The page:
Abstract

In this article we have enhanced the security of an orthogonal frequency division multiplexed passive optical network (OFDM-PON) based on four dimensional (4D) encryption, including constellation, subcarrier, symbol and time, which is proposed for the first time in this paper. 4D-hyperchaotic mapping is used to generate four masking factors to achieve ultra-high security encryption in four different dimensions. During the encryption, dimension coordination optimization is adopted, which effectively reduces the time cost of the system and improves the encryption efficiency by 3 times. At the same time, probabilistic shaping (PS) technology is used to further optimize the system that has effectively improved the bit error performance by about 1 dB. The proposed encryption technique for OFDM-PON has been demonstrated successfully with the help of experiments. The generated OFDM signal is modulated by the quadrature amplitude modulation (QAM) technique, which transmitted 16 Gb/s data rate across a 25 km fiber span of standard single-mode fiber. The values of bit error rate (BER) and peak-to-average-power ratio (PAPR) are analyzed during the experiments, and the obtained results show that the proposed security-enhanced OFDM-PON has high sensitivity and security and can be well compatible with PS and OFDM technologies. The proposed scheme has very reliable security performance and also has excellent benefit improvement, which is very promising in the future PS-OFDM-PON.

© 2020 Optical Society of America under the terms of the OSA Open Access Publishing Agreement

1. Introduction

In recent years, the orthogonal frequency division multiplexing (OFDM) technology has been receiving special attention in the field of optical communication due to its advantages of high spectral efficiency, reduced multipath interference and large capacity [1,2]. In the both of frequency and time domains, OFDM can provide finer granularity for the network, moreover, it can also provide huge capacity by using relatively cost-effective optical components [3]. Meanwhile, passive optical network (PON) has attracted a lot of attention in recent years due to its flexible bandwidth and large capacity. There has been a lot of research on OFDM-PON [46], but these studies are always focused on improving the capacity of OFDM network or digital signal processing, while ignoring the security problems of communication systems due to the rapid growth of optical network capacity and the opening of communication systems [7].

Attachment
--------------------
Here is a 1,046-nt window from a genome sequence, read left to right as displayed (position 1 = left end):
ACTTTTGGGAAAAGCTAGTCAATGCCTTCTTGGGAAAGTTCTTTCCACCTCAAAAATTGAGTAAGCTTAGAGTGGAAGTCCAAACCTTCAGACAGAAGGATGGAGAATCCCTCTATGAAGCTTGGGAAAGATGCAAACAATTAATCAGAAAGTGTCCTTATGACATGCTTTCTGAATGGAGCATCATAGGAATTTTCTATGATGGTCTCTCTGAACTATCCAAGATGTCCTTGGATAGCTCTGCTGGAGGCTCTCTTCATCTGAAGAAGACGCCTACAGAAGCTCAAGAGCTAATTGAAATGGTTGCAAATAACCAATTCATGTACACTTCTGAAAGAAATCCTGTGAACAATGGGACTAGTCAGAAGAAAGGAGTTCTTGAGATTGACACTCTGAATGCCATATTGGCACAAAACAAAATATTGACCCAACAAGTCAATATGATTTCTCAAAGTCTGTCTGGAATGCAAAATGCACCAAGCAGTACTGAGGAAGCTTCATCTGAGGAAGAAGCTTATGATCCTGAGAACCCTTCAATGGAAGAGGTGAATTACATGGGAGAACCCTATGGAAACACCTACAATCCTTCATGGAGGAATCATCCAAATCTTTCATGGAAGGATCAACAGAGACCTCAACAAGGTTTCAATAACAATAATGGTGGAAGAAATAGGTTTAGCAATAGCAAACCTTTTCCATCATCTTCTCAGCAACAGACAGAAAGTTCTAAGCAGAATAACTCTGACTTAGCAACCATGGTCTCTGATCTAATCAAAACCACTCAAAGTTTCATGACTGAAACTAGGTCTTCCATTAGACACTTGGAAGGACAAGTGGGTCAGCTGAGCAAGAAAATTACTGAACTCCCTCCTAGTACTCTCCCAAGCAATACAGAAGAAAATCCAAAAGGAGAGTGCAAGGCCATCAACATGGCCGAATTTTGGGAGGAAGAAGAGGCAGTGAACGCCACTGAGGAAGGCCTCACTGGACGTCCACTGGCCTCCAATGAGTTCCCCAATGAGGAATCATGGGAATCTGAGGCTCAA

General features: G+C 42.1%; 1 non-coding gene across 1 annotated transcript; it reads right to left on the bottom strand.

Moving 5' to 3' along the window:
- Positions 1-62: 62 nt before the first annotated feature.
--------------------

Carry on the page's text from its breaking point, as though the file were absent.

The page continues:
At present, the encryption of the communication system has always concentrated on the upper layer of the optical network, such as various security protocols. However, encryption at upper-layer cannot protect the control data or headers, so there are hidden security threats. And as the number of users increases, the keys that need to be managed will also increase, resulting in an inconvenient management [8,9]. However, the physical layer can provide transparent encryption for all types of data, which can make the system as a whole more secure, so the physical layer encryption is a promising method. Simultaneously, chaotic technology is also widely used in various encryption schemes due to its high initial condition sensitivity [10,11]. These encryption schemes are often based on optics or optical components, which are oftenly expensive with insufficient stability. In OFDM, the digital signal process (DSP) module can complete the process of signal generation and modulation, which provides the feasibility and convenience for using chaotic encryption technology to improve the security of the OFDM system in the DSP process. Earlier, Liu and Zhang et al. proposed to use chaos scrambling to implement encryption in the OFDM frequency domain [1215]. Their research tends to focus on the level of encryption. However, it is difficult to crack the information under normal encryption conditions. Therefore, we need concentrate at some other domains instead of the level of encryption only, such as the complexity, calculation time and cost of the encrypting system. In order to improve the encryption efficiency, some new encryption methods have also been proposed, such as cell chaos and optimum block dividing [1618]. Other chaotic encryption methods based on optics or optical devices such as phase modulator (PM) and optically pumped lasers have also been proposed [19,20]. However, these methods tend to deal with lower dimensions, which are generally limited to symbolic dimension or subcarrier dimension, and do not balance the time cost and bit error rate (BER). What is more, probabilistic shaping (PS) has received increasing attention due to its supportive nature in higher spectral efficiency (SE), higher capacity and longer transmission distance in optical fiber communication systems [21,22]. It has been proved that using PS can enhance the confidentiality of communication system and increase the security level [2325]. Some encryption schemes are not suitable for probabilistic shaping techniques, such as constellation expansion, because they change the constellation distribution [26,27]. Therefore, on the basis of existing encryption research, we proposed an optimized encryption scheme based on four-dimensional chaos, which can guarantee the enough higher security level while minimizing the time cost and system complexity. Furthermore, it is interesting that our proposed encryption scheme is perfectly compatible with PS technology.